United States District Court, E.D. Texas, Sherman Division
MEMORANDUM OPINION AND ORDER
L. MAZZANT, UNITED STATES DISTRICT JUDGE.
before the Court is Defendant William E. Mapp, III's
Corrected Motion to Strike Plaintiff's Expert (Dkt.
#111). After reviewing the relevant pleadings, the Court
finds that Defendant's motion should be granted in part
and denied in part.
Inc. (“Servergy”) is a computer hardware company
that develops secure, cloud-based data storage servers. From
November 2009 to September 2013, Servergy raised
approximately $26 million in private securities offerings to
develop what it claimed was a revolutionary new server, the
CTS-1000. William E. Mapp, III (“Mapp”),
Servergy's co-founder and then-CEO, was responsible for
the fundraising campaign. The Securities and Exchange
Commission (“SEC”) claims that Mapp violated
Sections 5(a) and 5(c), 17(a) of the Securities Act, and
Section 10(b) of the Exchange Act and Rule 10b-5 thereunder,
based, in part, on representations made to potential
investors in Servergy's offering materials.
March 28, 2017, the SEC served Mapp with its designation of
Charles Marler as a non-retained expert witness pursuant to
Rule 26(a)(2)(C), stating the subject matter on which Marler
would testify and a summary of the facts and opinions to
which he would testify (Dkt. #111, Exhibit A).
September 13, 2017, Mapp filed his Motion to Strike
Plaintiff's Expert (Dkt. #110). On September 15, 2017,
the motion was found to be deficient and required refiling.
The same day, Mapp filed his Corrected Motion to Strike
Plaintiff's Expert (Dkt. #111). In his motion, Mapp
argued that Marler is a retained expert and the SEC's
designation was insufficient because Marler's designation
did not contain a written expert report required by Rule
September 29, 2017, the SEC filed its response (Dkt. #115).
In its response, the SEC conceded that Marler is a retained
expert and, thus, was required to provide an expert report
pursuant to Rule 26(a)(2)(B). The SEC attached a Supplemental
Expert's Report as an exhibit to its response (Dkt. #115,
Exhibit 1). Contemporaneously with its response, the SEC
filed an Unopposed Motion for Leave to Supplement
Marler's Expert Report (Dkt. #114). The Court granted the
motion on October 2, 2017 (Dkt. #117). Accordingly,
Mapp's argument regarding the timeliness of Marler's
disclosure is moot, and the Court need only address the
admissibility and scope of Marler's testimony.
October 27, 2017, Mapp filed his reply (Dkt. #127). On
November 3, 2017, the SEC filed its sur-reply (Dkt. #138).
Rule of Evidence 702 provides for the admission of expert
testimony that assists the trier of fact to understand the
evidence or to determine a fact in issue. Fed.R.Evid. 702. A
district court must make a preliminary determination, when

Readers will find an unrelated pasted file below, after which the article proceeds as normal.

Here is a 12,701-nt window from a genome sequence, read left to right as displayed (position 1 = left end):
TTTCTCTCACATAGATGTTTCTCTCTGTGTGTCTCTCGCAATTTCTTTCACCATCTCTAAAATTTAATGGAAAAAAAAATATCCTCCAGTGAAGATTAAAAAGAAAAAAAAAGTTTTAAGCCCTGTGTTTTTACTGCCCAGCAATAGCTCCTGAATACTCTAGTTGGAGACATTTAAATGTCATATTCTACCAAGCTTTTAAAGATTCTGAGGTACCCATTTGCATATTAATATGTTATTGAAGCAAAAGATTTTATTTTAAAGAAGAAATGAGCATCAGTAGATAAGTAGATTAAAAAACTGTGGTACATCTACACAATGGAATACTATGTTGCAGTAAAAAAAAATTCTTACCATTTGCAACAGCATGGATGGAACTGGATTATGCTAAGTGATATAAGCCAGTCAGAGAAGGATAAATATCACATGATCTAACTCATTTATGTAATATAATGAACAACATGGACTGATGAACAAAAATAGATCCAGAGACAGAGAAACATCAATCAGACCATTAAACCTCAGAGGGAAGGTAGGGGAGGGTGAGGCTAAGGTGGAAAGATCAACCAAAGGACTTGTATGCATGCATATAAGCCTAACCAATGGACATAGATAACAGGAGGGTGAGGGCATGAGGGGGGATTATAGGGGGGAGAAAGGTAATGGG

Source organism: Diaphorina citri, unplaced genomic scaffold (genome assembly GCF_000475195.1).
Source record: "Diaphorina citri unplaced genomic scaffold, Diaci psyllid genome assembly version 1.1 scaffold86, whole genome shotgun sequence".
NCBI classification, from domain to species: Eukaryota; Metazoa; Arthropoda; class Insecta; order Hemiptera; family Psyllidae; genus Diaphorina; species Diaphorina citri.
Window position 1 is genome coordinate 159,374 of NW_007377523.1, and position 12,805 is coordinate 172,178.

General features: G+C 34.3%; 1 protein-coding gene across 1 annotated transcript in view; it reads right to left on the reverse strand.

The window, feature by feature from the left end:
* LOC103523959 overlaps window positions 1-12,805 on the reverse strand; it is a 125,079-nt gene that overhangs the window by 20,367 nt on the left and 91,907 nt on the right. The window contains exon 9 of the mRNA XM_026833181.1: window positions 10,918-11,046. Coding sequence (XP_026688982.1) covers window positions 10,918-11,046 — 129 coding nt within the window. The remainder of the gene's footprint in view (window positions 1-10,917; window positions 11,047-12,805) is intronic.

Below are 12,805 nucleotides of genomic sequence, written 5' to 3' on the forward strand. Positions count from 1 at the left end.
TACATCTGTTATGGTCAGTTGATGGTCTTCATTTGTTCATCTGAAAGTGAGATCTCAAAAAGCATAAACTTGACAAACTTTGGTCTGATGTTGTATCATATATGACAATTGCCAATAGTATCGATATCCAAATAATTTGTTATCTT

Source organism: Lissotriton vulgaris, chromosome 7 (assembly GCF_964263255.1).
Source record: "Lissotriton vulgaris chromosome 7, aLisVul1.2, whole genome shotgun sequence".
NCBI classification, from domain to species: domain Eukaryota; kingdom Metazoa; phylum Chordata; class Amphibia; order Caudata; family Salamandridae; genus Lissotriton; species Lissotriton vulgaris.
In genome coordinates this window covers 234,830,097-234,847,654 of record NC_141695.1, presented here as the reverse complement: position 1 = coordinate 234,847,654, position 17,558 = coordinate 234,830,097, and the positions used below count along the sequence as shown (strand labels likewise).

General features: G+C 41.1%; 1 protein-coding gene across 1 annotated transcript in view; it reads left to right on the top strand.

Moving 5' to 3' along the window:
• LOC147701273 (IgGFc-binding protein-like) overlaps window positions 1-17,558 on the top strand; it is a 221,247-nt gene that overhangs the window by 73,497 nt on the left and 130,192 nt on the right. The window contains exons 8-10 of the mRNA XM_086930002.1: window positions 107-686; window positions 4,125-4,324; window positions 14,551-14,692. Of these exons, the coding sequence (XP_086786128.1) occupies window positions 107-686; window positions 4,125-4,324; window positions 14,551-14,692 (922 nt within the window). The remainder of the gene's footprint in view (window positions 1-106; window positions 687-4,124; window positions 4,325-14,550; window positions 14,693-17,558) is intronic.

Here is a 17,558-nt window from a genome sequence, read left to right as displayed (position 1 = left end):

requested, as to whether the requirements of Rule 702 are
satisfied with regard to a particular expert's proposed
testimony. See Daubert v. Merrell Dow Pharm., Inc.,
509 U.S. 579, 592-93 (1993). Courts act as gatekeepers of
expert testimony “to make certain that an expert,
whether basing testimony upon professional studies or
personal experience, employs in the courtroom the same level
of intellectual rigor that characterizes the practice of an
expert in the relevant field.” Kumho Tire Co. v.
Carmichael, 526 U.S. 137, 152 (1999).
party offering the expert's testimony has the burden to
prove by a preponderance of the evidence that: (1) the expert
is qualified; (2) the testimony is relevant to an issue in
the case; and (3) the testimony is reliable.
Daubert, 509 U.S. at 590-91. A proffered expert
witness is qualified to testify by virtue of his or her
“knowledge, skill, experience, training, or
education.” Fed.R.Evid. 702. Moreover, in order to be
admissible, expert testimony must be “not only
relevant, but reliable.” Daubert, 509 U.S. at
589. “This gate-keeping obligation applies to all types
of expert testimony, not just scientific testimony.”
Pipitone v. Biomatrix, Inc., 288 F.3d 239, 244 (5th
Cir. 2002) (citing Kuhmo, 526 U.S. at 147).
deciding whether to admit or exclude expert testimony, the
Court should consider numerous factors. Daubert, 590
U.S. at 594. In Daubert, the Supreme Court offered
the following, non-exhaustive list of factors that courts may
use in evaluating the reliability of expert testimony: (1)
whether the expert's theory or technique can be or has
been tested; (2) whether the theory or technique has been
subjected to peer review and publication; (3) the known or
potential rate of error of the challenged method; and (4)
whether the theory or technique is generally accepted in the
relevant scientific community. Id. at 593-94;
Pipitone, 228 F.3d at 244. When evaluating
Daubert challenges, courts focus “on [the
experts'] principles and methodology, not on the
conclusions that [the experts] generate.”
Daubert, 509 at 594.
Daubert factors are not “a definitive
checklist or test.” Id. at 593. As the Court
has emphasized, the Daubert framework is “a
flexible one.” Id. at 594. Accordingly, the
decision to allow or exclude experts from testifying under
Daubert is committed to the sound discretion of the